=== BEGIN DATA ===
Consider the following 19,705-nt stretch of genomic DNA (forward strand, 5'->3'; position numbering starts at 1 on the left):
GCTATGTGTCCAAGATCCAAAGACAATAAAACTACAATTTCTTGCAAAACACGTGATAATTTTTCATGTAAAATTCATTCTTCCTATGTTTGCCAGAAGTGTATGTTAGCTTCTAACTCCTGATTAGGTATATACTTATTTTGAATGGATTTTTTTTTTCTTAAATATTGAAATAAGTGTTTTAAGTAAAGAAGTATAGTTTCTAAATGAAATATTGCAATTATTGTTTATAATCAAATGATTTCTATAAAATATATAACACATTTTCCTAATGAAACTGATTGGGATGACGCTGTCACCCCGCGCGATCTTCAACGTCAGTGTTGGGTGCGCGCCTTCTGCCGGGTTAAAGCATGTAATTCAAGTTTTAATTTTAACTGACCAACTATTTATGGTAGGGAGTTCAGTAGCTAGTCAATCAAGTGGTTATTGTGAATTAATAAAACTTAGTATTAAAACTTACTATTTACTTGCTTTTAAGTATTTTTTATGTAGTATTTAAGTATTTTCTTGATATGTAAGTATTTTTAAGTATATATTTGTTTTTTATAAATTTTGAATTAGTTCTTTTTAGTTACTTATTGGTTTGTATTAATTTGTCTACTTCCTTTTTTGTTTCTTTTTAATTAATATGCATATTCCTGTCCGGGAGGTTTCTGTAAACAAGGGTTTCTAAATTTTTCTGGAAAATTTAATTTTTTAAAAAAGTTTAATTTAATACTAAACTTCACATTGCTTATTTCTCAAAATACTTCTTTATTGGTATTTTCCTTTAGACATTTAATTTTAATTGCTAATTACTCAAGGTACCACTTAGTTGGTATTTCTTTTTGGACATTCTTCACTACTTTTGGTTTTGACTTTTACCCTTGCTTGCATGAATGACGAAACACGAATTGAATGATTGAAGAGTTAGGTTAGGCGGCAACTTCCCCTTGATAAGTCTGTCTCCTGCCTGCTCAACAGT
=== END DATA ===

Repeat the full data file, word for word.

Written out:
Consider the following 19,705-nt stretch of genomic DNA (forward strand, 5'->3'; position numbering starts at 1 on the left):
GCTATGTGTCCAAGATCCAAAGACAATAAAACTACAATTTCTTGCAAAACACGTGATAATTTTTCATGTAAAATTCATTCTTCCTATGTTTGCCAGAAGTGTATGTTAGCTTCTAACTCCTGATTAGGTATATACTTATTTTGAATGGATTTTTTTTTTCTTAAATATTGAAATAAGTGTTTTAAGTAAAGAAGTATAGTTTCTAAATGAAATATTGCAATTATTGTTTATAATCAAATGATTTCTATAAAATATATAACACATTTTCCTAATGAAACTGATTGGGATGACGCTGTCACCCCGCGCGATCTTCAACGTCAGTGTTGGGTGCGCGCCTTCTGCCGGGTTAAAGCATGTAATTCAAGTTTTAATTTTAACTGACCAACTATTTATGGTAGGGAGTTCAGTAGCTAGTCAATCAAGTGGTTATTGTGAATTAATAAAACTTAGTATTAAAACTTACTATTTACTTGCTTTTAAGTATTTTTTATGTAGTATTTAAGTATTTTCTTGATATGTAAGTATTTTTAAGTATATATTTGTTTTTTATAAATTTTGAATTAGTTCTTTTTAGTTACTTATTGGTTTGTATTAATTTGTCTACTTCCTTTTTTGTTTCTTTTTAATTAATATGCATATTCCTGTCCGGGAGGTTTCTGTAAACAAGGGTTTCTAAATTTTTCTGGAAAATTTAATTTTTTAAAAAAGTTTAATTTAATACTAAACTTCACATTGCTTATTTCTCAAAATACTTCTTTATTGGTATTTTCCTTTAGACATTTAATTTTAATTGCTAATTACTCAAGGTACCACTTAGTTGGTATTTCTTTTTGGACATTCTTCACTACTTTTGGTTTTGACTTTTACCCTTGCTTGCATGAATGACGAAACACGAATTGAATGATTGAAGAGTTAGGTTAGGCGGCAACTTCCCCTTGATAAGTCTGTCTCCTGCCTGCTCAACAGT